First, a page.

Eastern Ukraine is at the moment a quicksand society. What is true today was not so yesterday and will likely have changed again tomorrow. People who a day ago spoke for Ukrainian unity are today advocating separation. Crowds that are invisible now might make history tomorrow. Nothing demonstrates this shifty picture better than the sudden appearance of Renat Akhmetov’s miner troops, who have answered the pro-Russian separatists with counterdemonstrations in various important towns and have retaken control of much of embattled Mariupol. It is less the case that people have changed their opinion about where they want the Donbass to go (even though that is happening too), and more the case that conditions are so precarious on the ground that people voice their opinion only when they feel protected by powerful sponsors (who are prone to change their mind according to opportunity). In such fast-changing times it is sometimes more productive to take the long view than to analyze recent events. History is a more useful tool for understanding Eastern Ukraine at the moment than speculations about the back and forth of the current power struggle. First, history demonstrates that Eastern Ukraine is not a society divided by different national allegiances but rather a society that has a fluid and liminal concept of nationality. Second, history shows that Eastern and Western Ukraine have many things in common – but that it is precisely these commonalities that have led to mutual alienation and forced the country apart.
The Donbass was the site of one of the big Soviet industrialization drives of the 1930s, which drafted hundreds and thousands of workers into the region. Most of the new coal miners came from neighbouring Russian provinces (which in previous decades had seen Ukrainians settle in their territory), but many others came from all over the Soviet Union, including the Caucasian and Central Asian Republics. The identity that formed in the Donbass region was truly Soviet – despite the fact that every Soviet citizen had to declare his or her nationality in their passports. Yet in the Donbass what mattered was work in the mines and the fact that almost every single family owed their social rise from peasantry to working class to the Soviet state. National identity – might it be Russian, Ukrainian, Uzbek, or Armenian – was subordinate to the Soviet superstructure. That meant that its definition was extremely fluid. There is no answer to the question if the Donbass is Russian or Ukrainian. Until quite recently the question did not even exist. Identities at the moment are made up as events proceed. And they remain in flux, which is both a problem and a possible solution. All of this makes the Donbass sound very different to Western Ukraine, which until 1941 was not even part of the Soviet Union, and is quite sure of its Ukrainian nationhood. Yet one should not forget that all of Ukraine, west and east, were part of the Soviet Union during the crucial postwar years. One of the hallmarks of late Soviet times was an extensive celebration of the World War II, the Great Fatherland War. The Soviet victory was commemorated as a national victory over fascism, saving both the Soviet Union and the world from Nazi domination in all its forms. The tightly controlled narrative left little room for the more contentious aspects of the war, namely the question of collaboration, the role of Ukrainian nationalists and the Holocaust, all of which were covered with a blanket of silence in Soviet times. This silence has in many ways continued. In Western Ukraine, nationalist resistance has been rehabilitated, yet without many of the probing questions about the nationalist movement in the past. In the East the Soviet narrative continues to dominate. This silence about their shared past means East and West stare at each other in mutual non-understanding. This silence means each side accuses the other of anti-Semitism and fascism, while denying the existence of either in their own ranks. And this silence makes East and West truly fear each other. And fear and non-understanding are at the very root of what drives the Ukrainian crisis.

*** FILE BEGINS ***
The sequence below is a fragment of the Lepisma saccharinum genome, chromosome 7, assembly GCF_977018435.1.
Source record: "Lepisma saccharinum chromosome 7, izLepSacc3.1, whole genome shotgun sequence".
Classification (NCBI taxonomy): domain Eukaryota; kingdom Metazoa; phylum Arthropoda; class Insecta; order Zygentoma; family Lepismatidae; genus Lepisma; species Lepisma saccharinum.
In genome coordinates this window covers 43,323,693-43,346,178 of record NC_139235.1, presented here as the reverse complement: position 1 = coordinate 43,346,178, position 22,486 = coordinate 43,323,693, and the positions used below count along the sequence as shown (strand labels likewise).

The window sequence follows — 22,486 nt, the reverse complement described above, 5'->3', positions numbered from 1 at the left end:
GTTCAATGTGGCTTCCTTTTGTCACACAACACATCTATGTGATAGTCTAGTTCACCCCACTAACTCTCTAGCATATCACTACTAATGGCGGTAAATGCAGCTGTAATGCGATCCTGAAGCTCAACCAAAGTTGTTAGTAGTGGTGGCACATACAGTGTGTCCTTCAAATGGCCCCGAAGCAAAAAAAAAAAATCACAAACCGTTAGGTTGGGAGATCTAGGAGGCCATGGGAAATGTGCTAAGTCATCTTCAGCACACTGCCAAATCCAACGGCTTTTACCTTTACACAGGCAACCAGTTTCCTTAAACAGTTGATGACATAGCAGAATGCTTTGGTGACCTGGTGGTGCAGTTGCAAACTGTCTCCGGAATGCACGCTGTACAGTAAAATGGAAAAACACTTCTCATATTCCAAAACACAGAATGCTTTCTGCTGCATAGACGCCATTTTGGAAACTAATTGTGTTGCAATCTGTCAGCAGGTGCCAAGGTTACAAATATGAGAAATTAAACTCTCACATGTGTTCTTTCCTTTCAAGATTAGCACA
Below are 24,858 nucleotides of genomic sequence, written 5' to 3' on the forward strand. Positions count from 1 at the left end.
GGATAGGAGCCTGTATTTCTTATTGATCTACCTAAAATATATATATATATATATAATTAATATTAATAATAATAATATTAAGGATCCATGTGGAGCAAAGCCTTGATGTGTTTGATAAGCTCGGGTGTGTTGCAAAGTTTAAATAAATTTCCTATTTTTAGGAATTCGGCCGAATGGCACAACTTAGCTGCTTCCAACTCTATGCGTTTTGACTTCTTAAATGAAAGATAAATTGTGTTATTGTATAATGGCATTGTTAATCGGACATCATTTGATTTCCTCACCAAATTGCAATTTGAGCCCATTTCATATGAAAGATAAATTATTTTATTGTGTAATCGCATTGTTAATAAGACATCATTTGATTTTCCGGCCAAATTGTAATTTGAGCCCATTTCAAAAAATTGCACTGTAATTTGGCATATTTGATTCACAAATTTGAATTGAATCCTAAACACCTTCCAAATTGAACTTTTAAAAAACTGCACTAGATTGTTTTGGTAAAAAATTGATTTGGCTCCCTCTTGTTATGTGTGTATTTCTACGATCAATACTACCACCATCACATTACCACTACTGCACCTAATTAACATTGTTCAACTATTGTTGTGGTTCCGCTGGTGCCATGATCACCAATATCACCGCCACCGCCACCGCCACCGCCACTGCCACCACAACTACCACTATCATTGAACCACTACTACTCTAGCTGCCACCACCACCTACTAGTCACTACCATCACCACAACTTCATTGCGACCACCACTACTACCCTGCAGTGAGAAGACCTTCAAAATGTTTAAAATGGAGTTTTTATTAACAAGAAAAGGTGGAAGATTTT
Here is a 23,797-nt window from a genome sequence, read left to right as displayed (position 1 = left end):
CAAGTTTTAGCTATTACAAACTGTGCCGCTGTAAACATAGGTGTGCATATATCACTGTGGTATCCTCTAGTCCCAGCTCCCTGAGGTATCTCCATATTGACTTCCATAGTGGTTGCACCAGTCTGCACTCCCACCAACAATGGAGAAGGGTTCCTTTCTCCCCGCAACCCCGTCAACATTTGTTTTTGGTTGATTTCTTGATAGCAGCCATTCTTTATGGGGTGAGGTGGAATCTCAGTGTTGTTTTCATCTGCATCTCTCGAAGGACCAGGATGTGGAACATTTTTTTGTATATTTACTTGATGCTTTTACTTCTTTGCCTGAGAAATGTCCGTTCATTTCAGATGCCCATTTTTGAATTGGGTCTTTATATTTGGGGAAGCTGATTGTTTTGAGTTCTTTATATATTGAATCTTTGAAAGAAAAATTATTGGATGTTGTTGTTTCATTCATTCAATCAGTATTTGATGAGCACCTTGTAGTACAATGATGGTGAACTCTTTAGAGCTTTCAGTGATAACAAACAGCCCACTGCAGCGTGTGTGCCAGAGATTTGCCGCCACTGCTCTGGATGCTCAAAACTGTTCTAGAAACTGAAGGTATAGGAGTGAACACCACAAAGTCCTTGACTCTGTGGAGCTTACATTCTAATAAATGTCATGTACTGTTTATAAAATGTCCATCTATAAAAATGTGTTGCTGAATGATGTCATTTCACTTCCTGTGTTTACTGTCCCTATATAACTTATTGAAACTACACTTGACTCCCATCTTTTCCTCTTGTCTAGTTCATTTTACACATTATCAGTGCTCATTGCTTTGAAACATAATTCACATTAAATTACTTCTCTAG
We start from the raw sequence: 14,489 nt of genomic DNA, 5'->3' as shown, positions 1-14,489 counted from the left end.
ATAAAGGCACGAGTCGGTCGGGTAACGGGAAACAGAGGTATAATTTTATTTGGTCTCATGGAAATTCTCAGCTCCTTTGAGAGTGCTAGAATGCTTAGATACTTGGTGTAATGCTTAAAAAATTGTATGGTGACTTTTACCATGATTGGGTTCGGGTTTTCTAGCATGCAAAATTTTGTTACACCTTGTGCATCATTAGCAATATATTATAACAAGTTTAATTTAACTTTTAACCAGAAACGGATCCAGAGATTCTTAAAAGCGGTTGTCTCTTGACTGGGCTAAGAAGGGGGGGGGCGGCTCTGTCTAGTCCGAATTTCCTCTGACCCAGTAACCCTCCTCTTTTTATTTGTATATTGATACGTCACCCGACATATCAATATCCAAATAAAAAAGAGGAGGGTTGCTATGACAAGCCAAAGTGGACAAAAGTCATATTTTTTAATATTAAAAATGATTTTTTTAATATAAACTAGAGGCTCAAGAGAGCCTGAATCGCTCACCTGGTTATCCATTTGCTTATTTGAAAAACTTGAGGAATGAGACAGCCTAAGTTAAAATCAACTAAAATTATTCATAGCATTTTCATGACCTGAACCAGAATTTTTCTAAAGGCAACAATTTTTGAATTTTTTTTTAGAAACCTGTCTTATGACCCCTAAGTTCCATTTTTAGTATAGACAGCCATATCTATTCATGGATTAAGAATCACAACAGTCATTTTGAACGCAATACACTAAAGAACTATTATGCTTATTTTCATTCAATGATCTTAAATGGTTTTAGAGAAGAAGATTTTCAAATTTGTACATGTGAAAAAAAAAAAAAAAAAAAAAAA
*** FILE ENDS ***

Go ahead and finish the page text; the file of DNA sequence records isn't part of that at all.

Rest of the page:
—Juliane Fürst is a Senior Lecturer in Modern European History at the University of Bristol and currently a fellow at Harvard’s Davis Center. She is the author of Stalin’s Last Generation: Soviet Post-War Youth and the Emergence of Mature Socialism